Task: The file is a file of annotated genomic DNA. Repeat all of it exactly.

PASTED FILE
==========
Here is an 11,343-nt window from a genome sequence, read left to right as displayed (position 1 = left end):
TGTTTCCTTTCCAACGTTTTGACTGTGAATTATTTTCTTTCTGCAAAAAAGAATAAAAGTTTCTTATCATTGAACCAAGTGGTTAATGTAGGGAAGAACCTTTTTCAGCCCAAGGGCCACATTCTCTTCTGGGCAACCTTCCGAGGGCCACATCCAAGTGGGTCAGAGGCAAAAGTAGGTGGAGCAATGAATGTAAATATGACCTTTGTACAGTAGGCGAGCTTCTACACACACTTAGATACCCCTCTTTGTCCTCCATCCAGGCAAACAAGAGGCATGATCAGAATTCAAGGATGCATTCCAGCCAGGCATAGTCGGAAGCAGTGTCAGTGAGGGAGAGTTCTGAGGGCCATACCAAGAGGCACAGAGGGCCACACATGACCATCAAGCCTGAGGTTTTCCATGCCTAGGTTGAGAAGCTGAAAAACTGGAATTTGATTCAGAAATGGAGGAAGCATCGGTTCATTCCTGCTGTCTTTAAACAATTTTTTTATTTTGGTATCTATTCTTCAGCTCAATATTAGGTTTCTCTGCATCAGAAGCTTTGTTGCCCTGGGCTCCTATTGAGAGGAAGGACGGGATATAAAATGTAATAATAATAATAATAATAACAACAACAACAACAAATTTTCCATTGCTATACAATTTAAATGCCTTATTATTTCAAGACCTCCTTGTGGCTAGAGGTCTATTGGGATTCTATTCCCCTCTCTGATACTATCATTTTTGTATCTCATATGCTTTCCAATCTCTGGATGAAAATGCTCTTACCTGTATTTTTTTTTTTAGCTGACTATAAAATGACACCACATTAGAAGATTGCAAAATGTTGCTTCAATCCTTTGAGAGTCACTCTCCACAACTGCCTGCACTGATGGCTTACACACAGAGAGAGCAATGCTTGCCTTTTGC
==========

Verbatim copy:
Here is an 11,343-nt window from a genome sequence, read left to right as displayed (position 1 = left end):
TGTTTCCTTTCCAACGTTTTGACTGTGAATTATTTTCTTTCTGCAAAAAAGAATAAAAGTTTCTTATCATTGAACCAAGTGGTTAATGTAGGGAAGAACCTTTTTCAGCCCAAGGGCCACATTCTCTTCTGGGCAACCTTCCGAGGGCCACATCCAAGTGGGTCAGAGGCAAAAGTAGGTGGAGCAATGAATGTAAATATGACCTTTGTACAGTAGGCGAGCTTCTACACACACTTAGATACCCCTCTTTGTCCTCCATCCAGGCAAACAAGAGGCATGATCAGAATTCAAGGATGCATTCCAGCCAGGCATAGTCGGAAGCAGTGTCAGTGAGGGAGAGTTCTGAGGGCCATACCAAGAGGCACAGAGGGCCACACATGACCATCAAGCCTGAGGTTTTCCATGCCTAGGTTGAGAAGCTGAAAAACTGGAATTTGATTCAGAAATGGAGGAAGCATCGGTTCATTCCTGCTGTCTTTAAACAATTTTTTTATTTTGGTATCTATTCTTCAGCTCAATATTAGGTTTCTCTGCATCAGAAGCTTTGTTGCCCTGGGCTCCTATTGAGAGGAAGGACGGGATATAAAATGTAATAATAATAATAATAATAACAACAACAACAACAAATTTTCCATTGCTATACAATTTAAATGCCTTATTATTTCAAGACCTCCTTGTGGCTAGAGGTCTATTGGGATTCTATTCCCCTCTCTGATACTATCATTTTTGTATCTCATATGCTTTCCAATCTCTGGATGAAAATGCTCTTACCTGTATTTTTTTTTTTAGCTGACTATAAAATGACACCACATTAGAAGATTGCAAAATGTTGCTTCAATCCTTTGAGAGTCACTCTCCACAACTGCCTGCACTGATGGCTTACACACAGAGAGAGCAATGCTTGCCTTTTGC